Dictionary of National Biography, 1885-1900/Cleasby, Richard

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CLEASBY, RICHARD (1797–1847), philologist, brother of Sir Anthony Cleasby [q. v.], and eldest son of Stephen Cleasby, was born on 30 Nov. 1797. He was educated at a private school, and for some years assisted his father in his business, but in 1824 gave up trade and proceeded to the continent to devote himself to the study of philosophy and literature. After spending four years principally in Italy and Germany, he returned for a winter's term at the university of Edinburgh, repaired again to the continent, and, after much roaming, settled down in 1830 at Munich to study philosophy under Schelling and old German under Schmeller and Massmann. Philology gradually encroached on philosophy, and his excursions into almost every district of Germany, to which he devoted all the time he could spare from his studies, procured him an extraordinary knowledge of German dialects. A liver complaint, which he had contracted in Italy, compelled him to frequently resort to Carlsbad, and he occasionally revisited England for a brief period. His first visit to Denmark and Sweden was in May 1834, and he became gradually more and more attracted by Scandinavian subjects. In 1839 he collated the 'Codex Argenteus' at Upsala, and in January 1840, 'to get an unaccountable and most scandalous blank filled up,' he formed the plan of his 'Icelandic-English Dictionary.' The work was fairly commenced in April, and continued to be the chief interest of the too short remainder of a life greatly tried by family and business cares and attacks of rheumatism and liver complaint, threatening to end in paralysis. He oscillated incessantly between England, the German baths, and Copenhagen, where he had amanuenses continually at work, some of whom occasionally travelled with him. In the summer of 1847 his health grew worse, and on 6 Oct. he died of an attack of typhoid fever, not at first considered serious. The poetical vocabulary, prepared under his direction by Dr. Egilsson, was ready for publication in 1846. In the following year Cleasby caused five words to be set up in type as specimens of the prose dictionary. Nothing else appeared to exist in a state fit for print, and arrangements were made for the completion of the work at Copenhagen. 'Mr. Cleasby's heirs,' says Dean Liddell, 'paid a considerable sum of money to certain persons; but in 1854 came a demand for more money, and as it seemed doubtful whether the work was likely to be finished in any reasonable time, and on any reasonable terms, it was determined that the whole of the manuscripts should be sent to London.' Cleasby's own manuscript materials, however, were retained, and the transcripts made after his death proved so unsatisfactory that the whole work had to be done over again. In 1864 the task was undertaken by Mr. Gudbrand Vigfusson, an Icelander, and, at the instance of Sir G. W. Dasent, defrayed by a grant from the delegates of the Clarendon Press. The work, a noble monument of industry and scholarship, was eventually completed in 1873, and published with a preface by Dean Liddell, and an introduction and memoir of Cleasby by Sir G. W. Dasent. Cleasby's own autographic materials, eventually given up, arrived too late to be used, and proved in every respect superior to the transcripts which had cost so much time and money. 'The dictionary as it now stands,' says Dasent, ' is far more the work of Vigfusson than of Cleasby;' but while many men would have been competent to make good the deficiencies and amend the imperfections of Cleasby's unfinished labours, there was perhaps not another who, with every temptation to lead a life of leisure and amusement, would have voluntarily, from pure philological and literary enthusiasm, have engaged in an undertaking so arduous and expensive. The value of his work to his own country, as well as to Iceland, is ably pointed out in an article in the 'Edinburgh Review,' vol. cxl., by Mr. Henry Reeve. The specimens of his correspondence given in Dasent's 'Memoirs' exhibit him in the light of a sensible and amiable man, with strong family affections.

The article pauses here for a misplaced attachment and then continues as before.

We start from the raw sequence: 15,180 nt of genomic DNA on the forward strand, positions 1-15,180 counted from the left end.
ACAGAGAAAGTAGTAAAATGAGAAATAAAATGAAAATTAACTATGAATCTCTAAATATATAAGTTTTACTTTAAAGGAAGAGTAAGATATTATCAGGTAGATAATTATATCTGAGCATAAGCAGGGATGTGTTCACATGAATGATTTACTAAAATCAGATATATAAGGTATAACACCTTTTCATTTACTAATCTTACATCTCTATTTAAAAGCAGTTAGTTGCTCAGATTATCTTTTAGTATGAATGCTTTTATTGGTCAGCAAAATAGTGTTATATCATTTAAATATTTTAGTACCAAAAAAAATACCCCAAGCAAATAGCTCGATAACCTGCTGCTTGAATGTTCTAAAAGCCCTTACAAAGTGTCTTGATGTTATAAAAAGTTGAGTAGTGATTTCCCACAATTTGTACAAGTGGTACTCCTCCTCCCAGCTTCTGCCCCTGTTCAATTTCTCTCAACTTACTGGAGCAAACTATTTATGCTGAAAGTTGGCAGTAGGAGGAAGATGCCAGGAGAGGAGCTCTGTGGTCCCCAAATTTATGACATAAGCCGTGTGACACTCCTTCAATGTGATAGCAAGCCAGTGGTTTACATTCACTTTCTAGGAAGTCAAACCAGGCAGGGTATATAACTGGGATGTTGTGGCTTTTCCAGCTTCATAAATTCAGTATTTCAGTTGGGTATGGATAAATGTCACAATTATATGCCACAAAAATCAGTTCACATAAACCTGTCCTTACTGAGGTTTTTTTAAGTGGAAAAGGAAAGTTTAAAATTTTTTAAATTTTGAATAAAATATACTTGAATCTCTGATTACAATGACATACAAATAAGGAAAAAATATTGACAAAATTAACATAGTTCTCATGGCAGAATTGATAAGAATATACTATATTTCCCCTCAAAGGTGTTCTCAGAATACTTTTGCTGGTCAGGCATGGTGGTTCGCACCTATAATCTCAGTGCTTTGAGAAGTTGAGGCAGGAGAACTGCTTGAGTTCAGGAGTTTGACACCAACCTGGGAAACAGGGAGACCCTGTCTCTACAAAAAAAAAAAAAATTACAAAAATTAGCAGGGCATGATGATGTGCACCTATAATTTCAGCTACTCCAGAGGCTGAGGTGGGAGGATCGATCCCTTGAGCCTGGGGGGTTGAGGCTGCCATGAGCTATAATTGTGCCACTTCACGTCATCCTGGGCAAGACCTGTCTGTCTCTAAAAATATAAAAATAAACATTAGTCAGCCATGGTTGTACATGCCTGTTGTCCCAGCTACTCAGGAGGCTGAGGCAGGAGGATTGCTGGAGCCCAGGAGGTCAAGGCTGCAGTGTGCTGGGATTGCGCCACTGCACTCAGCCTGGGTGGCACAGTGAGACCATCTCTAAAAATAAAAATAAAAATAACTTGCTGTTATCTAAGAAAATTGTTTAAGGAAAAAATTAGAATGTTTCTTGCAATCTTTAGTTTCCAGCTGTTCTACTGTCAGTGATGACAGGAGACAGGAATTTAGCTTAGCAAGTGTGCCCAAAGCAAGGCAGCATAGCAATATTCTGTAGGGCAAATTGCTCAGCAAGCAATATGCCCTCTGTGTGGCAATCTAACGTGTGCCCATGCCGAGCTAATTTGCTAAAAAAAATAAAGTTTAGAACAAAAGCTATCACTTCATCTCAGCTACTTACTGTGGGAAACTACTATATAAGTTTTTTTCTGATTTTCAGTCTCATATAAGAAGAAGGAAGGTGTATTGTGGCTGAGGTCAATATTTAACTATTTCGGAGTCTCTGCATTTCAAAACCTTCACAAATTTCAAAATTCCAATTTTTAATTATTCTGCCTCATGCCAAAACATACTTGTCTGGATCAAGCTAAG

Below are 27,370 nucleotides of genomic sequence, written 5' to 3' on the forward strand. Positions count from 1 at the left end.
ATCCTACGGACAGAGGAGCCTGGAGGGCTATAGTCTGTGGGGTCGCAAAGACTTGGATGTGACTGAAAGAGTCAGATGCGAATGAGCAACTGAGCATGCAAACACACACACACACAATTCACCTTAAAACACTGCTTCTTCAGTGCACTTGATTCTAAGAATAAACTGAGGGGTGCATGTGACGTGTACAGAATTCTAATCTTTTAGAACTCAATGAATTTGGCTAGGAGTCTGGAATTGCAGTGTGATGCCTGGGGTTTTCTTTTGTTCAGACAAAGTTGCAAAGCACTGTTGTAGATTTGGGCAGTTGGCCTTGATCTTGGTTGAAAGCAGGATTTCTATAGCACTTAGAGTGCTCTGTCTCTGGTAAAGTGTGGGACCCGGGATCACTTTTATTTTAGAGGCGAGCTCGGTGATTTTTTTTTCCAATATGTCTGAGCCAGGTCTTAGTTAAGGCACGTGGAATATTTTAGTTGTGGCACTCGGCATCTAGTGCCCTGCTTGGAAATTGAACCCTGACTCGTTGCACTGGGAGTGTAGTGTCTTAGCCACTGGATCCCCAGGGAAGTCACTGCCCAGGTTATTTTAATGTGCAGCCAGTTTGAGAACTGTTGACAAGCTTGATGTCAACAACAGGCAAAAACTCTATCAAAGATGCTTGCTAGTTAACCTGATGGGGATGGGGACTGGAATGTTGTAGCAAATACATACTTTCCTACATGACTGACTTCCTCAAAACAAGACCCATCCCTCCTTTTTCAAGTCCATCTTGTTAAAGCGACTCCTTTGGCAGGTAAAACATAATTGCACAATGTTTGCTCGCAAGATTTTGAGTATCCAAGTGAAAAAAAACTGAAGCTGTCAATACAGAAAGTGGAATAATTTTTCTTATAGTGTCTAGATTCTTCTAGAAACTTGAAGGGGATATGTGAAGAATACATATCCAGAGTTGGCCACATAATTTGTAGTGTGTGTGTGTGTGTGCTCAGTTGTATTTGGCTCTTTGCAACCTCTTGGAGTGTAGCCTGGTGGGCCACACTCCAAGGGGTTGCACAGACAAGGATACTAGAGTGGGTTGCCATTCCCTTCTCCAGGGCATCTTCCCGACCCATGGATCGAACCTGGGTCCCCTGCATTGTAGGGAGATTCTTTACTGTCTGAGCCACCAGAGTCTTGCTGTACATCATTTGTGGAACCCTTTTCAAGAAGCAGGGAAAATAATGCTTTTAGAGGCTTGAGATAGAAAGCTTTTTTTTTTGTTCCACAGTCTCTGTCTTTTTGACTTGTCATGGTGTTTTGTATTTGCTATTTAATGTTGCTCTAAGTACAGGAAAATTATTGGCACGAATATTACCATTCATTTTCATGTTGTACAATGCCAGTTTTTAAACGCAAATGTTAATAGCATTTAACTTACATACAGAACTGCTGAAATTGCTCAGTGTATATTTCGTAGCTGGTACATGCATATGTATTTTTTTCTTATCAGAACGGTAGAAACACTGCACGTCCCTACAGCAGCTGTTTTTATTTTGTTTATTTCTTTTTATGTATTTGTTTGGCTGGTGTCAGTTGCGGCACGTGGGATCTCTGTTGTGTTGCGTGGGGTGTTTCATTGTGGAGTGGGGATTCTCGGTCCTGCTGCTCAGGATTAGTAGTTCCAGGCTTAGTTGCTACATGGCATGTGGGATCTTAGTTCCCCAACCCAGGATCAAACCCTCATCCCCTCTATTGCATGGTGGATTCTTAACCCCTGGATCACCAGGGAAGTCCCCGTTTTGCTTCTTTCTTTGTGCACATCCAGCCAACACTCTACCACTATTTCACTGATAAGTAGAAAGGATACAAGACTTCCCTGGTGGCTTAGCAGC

[Dasent's Memoirs prefixed to Cleasby and Vigfusson's Icelandic-English Dictionary; Edinburgh Review, vol. cxl.]

R. G.